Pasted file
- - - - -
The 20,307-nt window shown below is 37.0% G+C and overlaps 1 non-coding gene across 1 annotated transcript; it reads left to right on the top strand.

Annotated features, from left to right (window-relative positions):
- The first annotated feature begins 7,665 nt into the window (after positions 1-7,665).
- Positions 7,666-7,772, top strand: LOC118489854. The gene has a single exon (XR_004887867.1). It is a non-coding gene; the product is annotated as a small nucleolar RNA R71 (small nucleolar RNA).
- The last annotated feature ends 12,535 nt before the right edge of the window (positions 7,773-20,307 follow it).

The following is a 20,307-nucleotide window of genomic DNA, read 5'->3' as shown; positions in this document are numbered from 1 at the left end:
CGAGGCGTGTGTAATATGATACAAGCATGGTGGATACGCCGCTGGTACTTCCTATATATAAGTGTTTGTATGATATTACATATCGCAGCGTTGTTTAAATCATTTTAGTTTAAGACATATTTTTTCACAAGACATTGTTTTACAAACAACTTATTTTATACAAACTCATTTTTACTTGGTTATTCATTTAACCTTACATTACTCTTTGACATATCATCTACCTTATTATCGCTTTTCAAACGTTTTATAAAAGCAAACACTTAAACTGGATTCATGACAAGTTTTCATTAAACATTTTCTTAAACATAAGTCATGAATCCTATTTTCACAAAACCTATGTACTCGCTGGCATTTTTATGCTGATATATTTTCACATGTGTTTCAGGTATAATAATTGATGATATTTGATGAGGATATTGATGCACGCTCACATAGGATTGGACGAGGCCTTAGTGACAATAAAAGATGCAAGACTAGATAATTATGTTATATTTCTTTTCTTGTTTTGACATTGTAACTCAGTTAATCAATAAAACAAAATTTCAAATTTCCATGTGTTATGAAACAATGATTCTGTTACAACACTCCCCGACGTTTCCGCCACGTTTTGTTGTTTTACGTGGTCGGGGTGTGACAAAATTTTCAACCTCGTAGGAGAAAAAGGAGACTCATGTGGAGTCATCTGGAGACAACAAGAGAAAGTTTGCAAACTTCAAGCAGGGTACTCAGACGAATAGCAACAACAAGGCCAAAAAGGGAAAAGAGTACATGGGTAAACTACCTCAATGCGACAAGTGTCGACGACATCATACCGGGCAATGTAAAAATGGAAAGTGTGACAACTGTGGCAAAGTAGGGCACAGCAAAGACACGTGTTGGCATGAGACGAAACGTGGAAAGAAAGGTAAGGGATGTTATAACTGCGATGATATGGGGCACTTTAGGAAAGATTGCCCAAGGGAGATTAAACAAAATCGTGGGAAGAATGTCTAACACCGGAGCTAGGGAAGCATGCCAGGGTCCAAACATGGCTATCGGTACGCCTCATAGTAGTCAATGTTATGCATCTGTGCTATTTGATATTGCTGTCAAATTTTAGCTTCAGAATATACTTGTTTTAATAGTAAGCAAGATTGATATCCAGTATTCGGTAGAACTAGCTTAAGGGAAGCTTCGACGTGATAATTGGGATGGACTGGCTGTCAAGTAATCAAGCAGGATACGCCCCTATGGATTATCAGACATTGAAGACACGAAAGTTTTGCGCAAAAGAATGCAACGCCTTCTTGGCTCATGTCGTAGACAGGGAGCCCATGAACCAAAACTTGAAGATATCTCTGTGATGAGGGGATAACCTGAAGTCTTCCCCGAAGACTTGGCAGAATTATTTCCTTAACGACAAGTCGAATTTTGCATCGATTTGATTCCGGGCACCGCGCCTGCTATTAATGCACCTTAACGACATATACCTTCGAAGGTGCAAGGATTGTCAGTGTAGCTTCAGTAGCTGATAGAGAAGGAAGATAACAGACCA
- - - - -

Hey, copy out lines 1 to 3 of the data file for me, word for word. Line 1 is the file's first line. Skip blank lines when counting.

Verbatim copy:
The 20,307-nt window shown below is 37.0% G+C and overlaps 1 non-coding gene across 1 annotated transcript; it reads left to right on the top strand.

Annotated features, from left to right (window-relative positions):
- The first annotated feature begins 7,665 nt into the window (after positions 1-7,665).